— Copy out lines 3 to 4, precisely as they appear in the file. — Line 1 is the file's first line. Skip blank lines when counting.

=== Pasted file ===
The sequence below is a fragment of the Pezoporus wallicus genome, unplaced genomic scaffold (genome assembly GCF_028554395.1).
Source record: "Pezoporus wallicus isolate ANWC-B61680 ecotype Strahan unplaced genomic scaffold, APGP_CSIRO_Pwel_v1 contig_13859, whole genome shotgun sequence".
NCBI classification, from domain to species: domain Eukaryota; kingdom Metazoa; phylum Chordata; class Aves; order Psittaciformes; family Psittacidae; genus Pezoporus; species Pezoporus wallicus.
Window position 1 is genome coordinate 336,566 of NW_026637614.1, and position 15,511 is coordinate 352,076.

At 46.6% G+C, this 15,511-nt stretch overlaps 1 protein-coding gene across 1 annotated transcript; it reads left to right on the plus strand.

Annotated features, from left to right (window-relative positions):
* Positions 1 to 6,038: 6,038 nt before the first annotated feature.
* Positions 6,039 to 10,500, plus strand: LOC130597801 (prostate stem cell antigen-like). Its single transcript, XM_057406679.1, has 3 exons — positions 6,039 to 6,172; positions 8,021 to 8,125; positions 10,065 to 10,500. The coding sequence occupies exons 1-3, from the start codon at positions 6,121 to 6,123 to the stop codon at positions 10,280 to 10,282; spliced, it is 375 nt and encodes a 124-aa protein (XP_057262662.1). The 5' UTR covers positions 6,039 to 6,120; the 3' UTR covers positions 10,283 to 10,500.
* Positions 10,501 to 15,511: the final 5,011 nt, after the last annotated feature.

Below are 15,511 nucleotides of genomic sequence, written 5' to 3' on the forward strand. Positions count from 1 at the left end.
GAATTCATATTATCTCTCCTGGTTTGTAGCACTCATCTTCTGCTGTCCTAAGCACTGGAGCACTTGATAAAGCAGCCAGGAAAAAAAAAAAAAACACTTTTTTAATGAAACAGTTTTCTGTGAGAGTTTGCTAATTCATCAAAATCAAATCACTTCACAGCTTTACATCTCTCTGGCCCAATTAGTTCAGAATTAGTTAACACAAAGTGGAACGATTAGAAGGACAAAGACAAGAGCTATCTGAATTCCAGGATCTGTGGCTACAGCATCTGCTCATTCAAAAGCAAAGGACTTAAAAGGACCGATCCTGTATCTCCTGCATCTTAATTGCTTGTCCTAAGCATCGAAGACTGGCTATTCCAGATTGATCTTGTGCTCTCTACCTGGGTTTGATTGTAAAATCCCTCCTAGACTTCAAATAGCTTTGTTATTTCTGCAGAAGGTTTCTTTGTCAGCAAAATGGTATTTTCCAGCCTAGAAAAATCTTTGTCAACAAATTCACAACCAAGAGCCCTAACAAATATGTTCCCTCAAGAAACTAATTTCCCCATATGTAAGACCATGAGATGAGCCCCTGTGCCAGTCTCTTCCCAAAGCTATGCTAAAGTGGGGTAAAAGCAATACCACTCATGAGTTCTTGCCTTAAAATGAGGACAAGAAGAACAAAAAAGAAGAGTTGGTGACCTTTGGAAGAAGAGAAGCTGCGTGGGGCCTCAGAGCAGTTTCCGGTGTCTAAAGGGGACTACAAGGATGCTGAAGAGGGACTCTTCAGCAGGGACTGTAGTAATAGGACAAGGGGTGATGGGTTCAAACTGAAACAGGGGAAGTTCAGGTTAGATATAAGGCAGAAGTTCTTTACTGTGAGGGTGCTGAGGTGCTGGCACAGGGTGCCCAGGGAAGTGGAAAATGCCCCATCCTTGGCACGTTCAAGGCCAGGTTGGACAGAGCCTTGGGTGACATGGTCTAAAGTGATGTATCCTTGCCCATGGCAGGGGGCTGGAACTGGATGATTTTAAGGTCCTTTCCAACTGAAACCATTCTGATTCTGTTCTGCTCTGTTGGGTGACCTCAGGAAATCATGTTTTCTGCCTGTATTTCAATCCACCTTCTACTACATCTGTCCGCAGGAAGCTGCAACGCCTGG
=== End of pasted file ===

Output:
NCBI classification, from domain to species: domain Eukaryota; kingdom Metazoa; phylum Chordata; class Aves; order Psittaciformes; family Psittacidae; genus Pezoporus; species Pezoporus wallicus.
Window position 1 is genome coordinate 336,566 of NW_026637614.1, and position 15,511 is coordinate 352,076.